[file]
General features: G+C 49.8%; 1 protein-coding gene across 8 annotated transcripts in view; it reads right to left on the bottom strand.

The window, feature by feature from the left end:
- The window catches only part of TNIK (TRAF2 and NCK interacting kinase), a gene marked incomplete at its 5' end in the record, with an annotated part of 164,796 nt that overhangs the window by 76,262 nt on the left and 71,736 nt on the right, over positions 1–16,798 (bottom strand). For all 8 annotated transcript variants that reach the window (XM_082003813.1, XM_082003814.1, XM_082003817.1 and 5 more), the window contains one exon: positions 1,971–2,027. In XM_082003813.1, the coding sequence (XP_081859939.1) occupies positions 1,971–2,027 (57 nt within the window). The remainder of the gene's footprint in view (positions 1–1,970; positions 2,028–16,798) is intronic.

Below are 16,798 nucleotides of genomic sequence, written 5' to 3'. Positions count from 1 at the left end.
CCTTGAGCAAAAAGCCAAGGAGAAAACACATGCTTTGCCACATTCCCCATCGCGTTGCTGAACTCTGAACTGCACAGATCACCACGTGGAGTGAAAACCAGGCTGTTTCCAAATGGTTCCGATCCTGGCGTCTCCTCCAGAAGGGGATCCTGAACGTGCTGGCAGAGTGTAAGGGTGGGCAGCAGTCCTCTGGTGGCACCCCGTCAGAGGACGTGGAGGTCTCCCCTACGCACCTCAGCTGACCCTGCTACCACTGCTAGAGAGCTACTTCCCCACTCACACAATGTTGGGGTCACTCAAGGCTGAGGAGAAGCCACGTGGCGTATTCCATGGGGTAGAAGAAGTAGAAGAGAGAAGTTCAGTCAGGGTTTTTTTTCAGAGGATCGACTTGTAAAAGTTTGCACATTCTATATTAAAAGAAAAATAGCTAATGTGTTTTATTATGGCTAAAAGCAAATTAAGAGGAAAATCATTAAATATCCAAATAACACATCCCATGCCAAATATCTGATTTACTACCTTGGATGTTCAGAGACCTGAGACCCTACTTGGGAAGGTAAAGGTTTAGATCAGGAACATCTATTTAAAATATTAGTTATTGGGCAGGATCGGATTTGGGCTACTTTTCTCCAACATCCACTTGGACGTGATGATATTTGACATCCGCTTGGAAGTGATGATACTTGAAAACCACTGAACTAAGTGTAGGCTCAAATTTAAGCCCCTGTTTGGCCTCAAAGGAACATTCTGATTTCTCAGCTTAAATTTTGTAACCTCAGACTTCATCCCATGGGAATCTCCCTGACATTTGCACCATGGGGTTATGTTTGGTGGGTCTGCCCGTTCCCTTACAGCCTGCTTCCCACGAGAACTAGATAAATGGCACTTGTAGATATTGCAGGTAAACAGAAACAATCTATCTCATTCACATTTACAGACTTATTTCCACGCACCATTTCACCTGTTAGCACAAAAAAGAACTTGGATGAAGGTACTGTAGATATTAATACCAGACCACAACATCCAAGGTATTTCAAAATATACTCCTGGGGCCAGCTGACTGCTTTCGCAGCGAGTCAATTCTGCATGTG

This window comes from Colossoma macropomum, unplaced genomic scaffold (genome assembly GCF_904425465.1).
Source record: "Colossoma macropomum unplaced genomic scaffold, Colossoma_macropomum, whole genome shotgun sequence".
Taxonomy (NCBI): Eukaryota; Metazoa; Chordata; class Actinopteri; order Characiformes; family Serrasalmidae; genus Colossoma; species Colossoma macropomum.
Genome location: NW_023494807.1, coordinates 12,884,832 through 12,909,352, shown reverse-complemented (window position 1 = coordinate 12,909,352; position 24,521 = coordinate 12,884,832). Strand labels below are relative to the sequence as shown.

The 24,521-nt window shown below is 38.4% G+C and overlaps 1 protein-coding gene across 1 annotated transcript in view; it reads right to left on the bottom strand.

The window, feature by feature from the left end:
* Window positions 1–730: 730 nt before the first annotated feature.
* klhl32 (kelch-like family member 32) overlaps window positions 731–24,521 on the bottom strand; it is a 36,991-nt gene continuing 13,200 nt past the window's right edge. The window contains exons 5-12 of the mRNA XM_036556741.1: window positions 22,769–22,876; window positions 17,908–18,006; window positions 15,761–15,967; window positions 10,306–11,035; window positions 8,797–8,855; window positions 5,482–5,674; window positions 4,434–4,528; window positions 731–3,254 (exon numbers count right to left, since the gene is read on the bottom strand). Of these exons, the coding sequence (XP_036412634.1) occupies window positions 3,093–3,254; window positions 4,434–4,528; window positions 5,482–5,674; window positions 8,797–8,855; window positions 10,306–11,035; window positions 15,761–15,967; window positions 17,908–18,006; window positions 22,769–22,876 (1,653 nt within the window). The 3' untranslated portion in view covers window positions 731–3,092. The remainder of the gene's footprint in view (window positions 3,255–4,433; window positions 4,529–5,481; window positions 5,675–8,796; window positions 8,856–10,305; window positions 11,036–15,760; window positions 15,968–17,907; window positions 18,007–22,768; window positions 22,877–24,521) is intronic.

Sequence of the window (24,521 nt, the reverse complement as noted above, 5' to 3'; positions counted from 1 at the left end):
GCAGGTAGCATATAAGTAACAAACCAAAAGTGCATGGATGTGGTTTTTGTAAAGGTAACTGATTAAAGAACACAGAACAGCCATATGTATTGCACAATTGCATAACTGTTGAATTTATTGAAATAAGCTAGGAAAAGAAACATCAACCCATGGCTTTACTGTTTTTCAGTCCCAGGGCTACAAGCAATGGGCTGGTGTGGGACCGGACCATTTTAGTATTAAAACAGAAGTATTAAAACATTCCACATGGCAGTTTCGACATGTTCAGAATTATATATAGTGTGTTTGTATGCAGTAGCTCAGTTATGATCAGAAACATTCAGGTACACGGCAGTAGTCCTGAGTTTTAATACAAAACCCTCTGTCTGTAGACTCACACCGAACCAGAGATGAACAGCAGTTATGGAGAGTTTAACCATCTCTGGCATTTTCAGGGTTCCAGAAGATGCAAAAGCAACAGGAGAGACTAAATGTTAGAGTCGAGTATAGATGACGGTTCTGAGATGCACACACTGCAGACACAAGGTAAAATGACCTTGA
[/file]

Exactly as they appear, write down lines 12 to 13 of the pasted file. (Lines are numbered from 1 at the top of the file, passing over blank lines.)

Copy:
* Window positions 1–730: 730 nt before the first annotated feature.
* klhl32 (kelch-like family member 32) overlaps window positions 731–24,521 on the bottom strand; it is a 36,991-nt gene continuing 13,200 nt past the window's right edge. The window contains exons 5-12 of the mRNA XM_036556741.1: window positions 22,769–22,876; window positions 17,908–18,006; window positions 15,761–15,967; window positions 10,306–11,035; window positions 8,797–8,855; window positions 5,482–5,674; window positions 4,434–4,528; window positions 731–3,254 (exon numbers count right to left, since the gene is read on the bottom strand). Of these exons, the coding sequence (XP_036412634.1) occupies window positions 3,093–3,254; window positions 4,434–4,528; window positions 5,482–5,674; window positions 8,797–8,855; window positions 10,306–11,035; window positions 15,761–15,967; window positions 17,908–18,006; window positions 22,769–22,876 (1,653 nt within the window). The 3' untranslated portion in view covers window positions 731–3,092. The remainder of the gene's footprint in view (window positions 3,255–4,433; window positions 4,529–5,481; window positions 5,675–8,796; window positions 8,856–10,305; window positions 11,036–15,760; window positions 15,968–17,907; window positions 18,007–22,768; window positions 22,877–24,521) is intronic.